Ted Schroeder, 84; 1940s Tennis Champ Who Refused to Turn Pro

Times Staff Writer

Ted Schroeder, the 1942 U.S. Open and 1949 Wimbledon tennis champion, who had been a longtime critic of the sport in which he found fame, died early Friday at his home in La Jolla after a three-year battle with cancer. He was 84.

Schroeder was on the same level as the great Pancho Gonzalez and Jack Kramer in the 1940s. He just didn't stay at it as long and never turned pro, despite the urging of his lifelong friend Kramer.

"To me, he was a great partner, a great champion and a great friend," Kramer said Friday.

In his 1942 win in the U.S. Championships at Forest Hills, Schroeder beat Frankie Parker of Los Angeles in five sets, and several news reports said Schroeder "toyed with Parker" for parts of the match.

His biggest moment was in 1949, when he defeated Jaroslav Drobny of Czechoslovakia in a five-set Wimbledon final. That was to have been his springboard match into the pros.

Instead Schroeder signed up to play in the U.S. Nationals, then an amateur event, and also committed to the U.S. Davis Cup team, where he and Kramer had starred and dominated for years as singles players and a doubles team.

"He never did turn pro," Kramer said. "He came back to L.A. and worked in the office for our pro operation for a few months, and then he got a chance at another job, took it, bought a house in La Jolla and was there to the end."

The job he took was in public relations with Convair, an airplane manufacturer. In La Jolla with his wife, Ann, he raised three sons and became a fixture in the area, especially at the La Jolla Beach and Tennis Club. One of his proudest moments in recent years was when the U.S. Davis Cup team selected the club for a first-round match in February.

Even though he didn't have a long playing career, Schroeder never really left tennis. He was a nonstop advocate for improving the game, streamlining it and being smarter about marketing it. He considered most U.S. Tennis Assn. executives bureaucratic bumblers, and he not only wrote directly to many of them to tell them that, but also did so face-to-face when the opportunity presented itself.

"It was hard for people to really get to know him, because he seemed so grumpy," Kramer said. "He'd be calling up people and firing off faxes to tennis officials, complaining about this and that. But that was just Ted."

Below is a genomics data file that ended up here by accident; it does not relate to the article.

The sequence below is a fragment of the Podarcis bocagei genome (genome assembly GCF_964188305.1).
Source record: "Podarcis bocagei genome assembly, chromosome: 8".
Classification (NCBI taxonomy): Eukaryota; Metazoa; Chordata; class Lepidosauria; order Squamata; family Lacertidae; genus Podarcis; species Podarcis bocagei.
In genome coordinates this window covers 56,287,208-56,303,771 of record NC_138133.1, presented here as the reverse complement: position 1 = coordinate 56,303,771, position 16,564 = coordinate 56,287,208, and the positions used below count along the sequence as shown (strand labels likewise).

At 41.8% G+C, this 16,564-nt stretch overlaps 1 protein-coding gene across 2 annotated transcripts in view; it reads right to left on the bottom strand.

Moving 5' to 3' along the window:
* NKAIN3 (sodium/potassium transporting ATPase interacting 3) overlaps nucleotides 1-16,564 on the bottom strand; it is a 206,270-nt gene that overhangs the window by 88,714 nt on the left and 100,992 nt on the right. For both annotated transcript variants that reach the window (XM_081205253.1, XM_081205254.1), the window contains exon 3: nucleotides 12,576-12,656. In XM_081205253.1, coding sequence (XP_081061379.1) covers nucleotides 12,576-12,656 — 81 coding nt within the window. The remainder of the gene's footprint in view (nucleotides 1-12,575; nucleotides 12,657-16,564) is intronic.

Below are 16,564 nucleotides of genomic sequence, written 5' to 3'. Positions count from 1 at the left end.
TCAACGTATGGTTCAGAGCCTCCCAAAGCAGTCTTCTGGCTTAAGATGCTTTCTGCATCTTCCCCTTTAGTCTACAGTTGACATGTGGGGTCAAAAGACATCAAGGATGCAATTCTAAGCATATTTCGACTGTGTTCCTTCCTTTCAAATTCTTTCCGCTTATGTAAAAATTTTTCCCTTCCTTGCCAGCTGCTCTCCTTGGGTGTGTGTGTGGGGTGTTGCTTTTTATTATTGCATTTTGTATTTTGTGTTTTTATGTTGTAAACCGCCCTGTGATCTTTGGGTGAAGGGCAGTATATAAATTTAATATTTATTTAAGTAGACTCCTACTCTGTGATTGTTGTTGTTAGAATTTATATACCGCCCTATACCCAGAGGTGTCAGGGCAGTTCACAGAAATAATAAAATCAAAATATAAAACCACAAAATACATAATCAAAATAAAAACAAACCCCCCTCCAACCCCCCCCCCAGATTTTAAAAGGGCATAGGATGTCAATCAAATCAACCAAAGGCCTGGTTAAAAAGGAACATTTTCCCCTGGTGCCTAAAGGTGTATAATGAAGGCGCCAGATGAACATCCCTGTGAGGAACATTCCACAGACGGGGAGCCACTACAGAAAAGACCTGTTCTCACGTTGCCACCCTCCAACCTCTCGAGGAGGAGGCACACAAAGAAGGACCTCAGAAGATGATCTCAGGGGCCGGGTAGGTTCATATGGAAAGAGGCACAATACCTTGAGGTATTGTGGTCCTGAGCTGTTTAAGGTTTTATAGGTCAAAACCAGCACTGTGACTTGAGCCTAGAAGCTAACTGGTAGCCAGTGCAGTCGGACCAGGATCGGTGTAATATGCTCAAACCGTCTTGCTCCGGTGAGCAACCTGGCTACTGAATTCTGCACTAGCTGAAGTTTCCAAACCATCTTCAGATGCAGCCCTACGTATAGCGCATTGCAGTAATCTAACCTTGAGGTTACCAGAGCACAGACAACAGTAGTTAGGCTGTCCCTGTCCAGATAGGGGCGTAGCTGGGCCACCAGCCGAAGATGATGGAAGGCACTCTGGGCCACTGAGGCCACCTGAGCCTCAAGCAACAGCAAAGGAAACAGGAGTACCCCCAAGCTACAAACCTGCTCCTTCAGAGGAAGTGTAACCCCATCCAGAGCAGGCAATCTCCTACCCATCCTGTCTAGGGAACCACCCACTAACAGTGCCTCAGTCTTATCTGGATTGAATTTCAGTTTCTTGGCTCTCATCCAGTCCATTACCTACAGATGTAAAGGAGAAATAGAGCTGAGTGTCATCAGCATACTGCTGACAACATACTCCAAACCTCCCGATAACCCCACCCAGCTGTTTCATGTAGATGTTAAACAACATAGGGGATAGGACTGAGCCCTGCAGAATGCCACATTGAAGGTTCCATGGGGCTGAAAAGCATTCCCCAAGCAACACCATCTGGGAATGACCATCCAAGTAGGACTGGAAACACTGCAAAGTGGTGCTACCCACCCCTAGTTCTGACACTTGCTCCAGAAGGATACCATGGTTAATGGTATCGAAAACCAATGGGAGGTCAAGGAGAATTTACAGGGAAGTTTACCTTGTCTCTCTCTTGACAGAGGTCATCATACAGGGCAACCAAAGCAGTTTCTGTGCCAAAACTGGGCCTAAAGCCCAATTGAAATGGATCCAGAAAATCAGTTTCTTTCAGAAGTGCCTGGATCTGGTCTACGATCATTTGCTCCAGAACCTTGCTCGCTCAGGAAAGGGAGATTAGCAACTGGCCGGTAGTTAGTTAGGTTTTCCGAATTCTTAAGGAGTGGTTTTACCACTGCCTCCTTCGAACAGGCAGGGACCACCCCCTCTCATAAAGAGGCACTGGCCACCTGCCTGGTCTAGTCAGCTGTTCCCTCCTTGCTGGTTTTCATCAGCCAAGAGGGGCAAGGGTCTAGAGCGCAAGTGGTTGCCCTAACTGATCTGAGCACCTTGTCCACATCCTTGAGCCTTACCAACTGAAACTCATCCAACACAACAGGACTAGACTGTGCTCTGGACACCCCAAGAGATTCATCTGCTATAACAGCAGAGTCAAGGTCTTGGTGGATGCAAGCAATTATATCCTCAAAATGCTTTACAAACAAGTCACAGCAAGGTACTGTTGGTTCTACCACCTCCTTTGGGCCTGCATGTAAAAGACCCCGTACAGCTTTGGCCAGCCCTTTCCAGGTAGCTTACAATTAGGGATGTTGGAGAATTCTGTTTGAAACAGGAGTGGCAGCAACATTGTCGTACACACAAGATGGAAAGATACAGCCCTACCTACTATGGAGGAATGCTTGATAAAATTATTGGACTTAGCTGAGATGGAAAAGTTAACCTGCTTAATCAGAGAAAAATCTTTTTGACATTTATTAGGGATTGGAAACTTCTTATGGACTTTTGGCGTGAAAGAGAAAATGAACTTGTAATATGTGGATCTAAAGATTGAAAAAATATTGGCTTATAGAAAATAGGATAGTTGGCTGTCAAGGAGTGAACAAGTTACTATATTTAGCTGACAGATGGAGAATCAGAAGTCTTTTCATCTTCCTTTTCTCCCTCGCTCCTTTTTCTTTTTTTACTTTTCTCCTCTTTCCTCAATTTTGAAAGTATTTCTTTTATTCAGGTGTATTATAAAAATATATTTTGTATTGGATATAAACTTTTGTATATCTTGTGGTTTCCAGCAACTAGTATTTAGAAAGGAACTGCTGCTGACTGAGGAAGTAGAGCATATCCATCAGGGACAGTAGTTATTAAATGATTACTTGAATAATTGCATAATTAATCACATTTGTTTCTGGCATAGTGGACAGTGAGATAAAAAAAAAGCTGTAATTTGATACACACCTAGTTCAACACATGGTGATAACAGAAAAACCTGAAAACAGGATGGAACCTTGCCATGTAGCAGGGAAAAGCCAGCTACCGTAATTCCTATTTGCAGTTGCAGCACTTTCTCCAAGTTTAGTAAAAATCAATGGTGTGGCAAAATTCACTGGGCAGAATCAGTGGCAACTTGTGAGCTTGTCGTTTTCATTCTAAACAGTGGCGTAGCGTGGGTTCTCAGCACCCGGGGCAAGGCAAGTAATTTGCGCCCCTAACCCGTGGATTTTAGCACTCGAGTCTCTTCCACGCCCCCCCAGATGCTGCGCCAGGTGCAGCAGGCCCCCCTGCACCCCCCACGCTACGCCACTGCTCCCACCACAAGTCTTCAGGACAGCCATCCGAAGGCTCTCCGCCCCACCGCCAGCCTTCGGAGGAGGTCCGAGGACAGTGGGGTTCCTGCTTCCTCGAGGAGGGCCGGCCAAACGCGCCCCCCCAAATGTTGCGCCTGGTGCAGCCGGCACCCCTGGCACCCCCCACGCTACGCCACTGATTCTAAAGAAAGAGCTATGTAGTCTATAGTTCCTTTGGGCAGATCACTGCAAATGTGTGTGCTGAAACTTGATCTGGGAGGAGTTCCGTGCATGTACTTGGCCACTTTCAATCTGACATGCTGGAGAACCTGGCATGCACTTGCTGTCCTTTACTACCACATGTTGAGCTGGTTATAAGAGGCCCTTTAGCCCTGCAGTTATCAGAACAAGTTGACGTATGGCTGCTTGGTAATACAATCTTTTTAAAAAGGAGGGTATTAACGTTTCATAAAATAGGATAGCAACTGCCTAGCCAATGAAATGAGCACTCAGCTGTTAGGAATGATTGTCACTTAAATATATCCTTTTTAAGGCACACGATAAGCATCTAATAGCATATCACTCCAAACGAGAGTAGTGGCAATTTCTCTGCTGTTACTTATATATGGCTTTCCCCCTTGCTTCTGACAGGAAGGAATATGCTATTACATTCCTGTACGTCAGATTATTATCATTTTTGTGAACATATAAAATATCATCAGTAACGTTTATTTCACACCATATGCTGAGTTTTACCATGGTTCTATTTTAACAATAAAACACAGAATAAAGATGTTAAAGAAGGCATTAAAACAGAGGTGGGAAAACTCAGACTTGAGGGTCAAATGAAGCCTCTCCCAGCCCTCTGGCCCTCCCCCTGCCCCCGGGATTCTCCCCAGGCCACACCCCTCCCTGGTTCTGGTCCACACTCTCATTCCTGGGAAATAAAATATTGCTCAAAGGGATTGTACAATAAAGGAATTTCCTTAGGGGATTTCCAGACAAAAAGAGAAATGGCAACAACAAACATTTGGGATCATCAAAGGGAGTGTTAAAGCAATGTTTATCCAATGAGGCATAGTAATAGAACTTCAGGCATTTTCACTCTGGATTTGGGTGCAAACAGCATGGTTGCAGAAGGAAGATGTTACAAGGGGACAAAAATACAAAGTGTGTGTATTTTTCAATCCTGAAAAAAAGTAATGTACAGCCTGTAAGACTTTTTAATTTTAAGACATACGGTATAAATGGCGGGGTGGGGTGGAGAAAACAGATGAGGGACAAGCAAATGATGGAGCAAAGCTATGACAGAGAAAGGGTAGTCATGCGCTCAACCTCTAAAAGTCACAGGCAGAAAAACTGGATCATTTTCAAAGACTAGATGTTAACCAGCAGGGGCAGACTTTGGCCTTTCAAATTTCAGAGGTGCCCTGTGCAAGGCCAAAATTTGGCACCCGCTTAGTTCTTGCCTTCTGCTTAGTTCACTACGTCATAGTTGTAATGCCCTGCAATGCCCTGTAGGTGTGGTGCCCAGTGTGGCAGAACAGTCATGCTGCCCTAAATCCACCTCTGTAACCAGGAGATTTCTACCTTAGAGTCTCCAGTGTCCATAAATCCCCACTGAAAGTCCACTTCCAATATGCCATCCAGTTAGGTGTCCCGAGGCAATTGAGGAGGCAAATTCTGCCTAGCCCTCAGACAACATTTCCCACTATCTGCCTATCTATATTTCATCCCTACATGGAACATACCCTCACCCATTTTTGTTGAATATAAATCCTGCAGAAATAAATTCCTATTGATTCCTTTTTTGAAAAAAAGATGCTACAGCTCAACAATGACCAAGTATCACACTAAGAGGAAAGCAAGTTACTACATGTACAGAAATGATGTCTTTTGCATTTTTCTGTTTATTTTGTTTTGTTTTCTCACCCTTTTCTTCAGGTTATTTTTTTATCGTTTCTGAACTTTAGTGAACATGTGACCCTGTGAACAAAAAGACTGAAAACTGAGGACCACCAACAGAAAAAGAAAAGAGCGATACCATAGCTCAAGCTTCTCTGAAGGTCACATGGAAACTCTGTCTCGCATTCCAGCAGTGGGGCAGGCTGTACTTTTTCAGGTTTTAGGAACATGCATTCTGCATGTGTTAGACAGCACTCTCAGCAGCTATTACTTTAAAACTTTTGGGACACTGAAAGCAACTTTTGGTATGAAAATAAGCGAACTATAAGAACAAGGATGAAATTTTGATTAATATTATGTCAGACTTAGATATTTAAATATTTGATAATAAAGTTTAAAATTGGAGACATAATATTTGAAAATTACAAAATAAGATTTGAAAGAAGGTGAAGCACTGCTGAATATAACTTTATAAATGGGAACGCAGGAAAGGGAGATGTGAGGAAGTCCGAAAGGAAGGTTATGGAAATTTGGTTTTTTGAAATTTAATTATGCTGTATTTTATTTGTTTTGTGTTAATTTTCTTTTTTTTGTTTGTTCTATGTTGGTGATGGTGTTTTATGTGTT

One of Schroeder's most recent public tirades was directed at Davis Cup captain Patrick McEnroe, who skipped a quarterfinal-round match in Rancho Mirage in April because his wife was about to give birth. Schroeder pointed out that Kramer's son, David, was born in 1946, when Schroeder and Kramer were winning the Davis Cup in Australia.

Nor did the players escape the wrath of Schroeder, who in 1978 fired off a three-page indictment to the Associated Press of that era's players. It said, in part: "With only rare exceptions, and individually and as a group, the men's professionals are the most penurious, avaricious, graceless, artless, boorish group in the history of professional sport."

Frederick Rudolph Schroeder was born July 20, 1921, in Newark, N.J., and grew up in Glendale.

He attended USC for two years before transferring to Stanford, where he met his wife. He graduated in 1942 and served in the Navy in World War II.

Besides his U.S. and Wimbledon singles titles, Schroeder won three U.S. doubles titles, all with Kramer, and a U.S. mixed doubles title with Althea Louise Brough Clapp of Beverly Hills. He also won national junior, intercollegiate and amateur tennis titles. He was inducted into the International Tennis Hall of Fame in Newport, R.I., in 1966.

His wife, a club-champion golfer, died in April 2005. Schroeder is survived by sons John, a former pro golfer in Encinitas, Richard of Las Vegas and Robert of Denver; a brother, Heath; and sisters Jean and Janet. His body will be cremated. Memorial services are pending.

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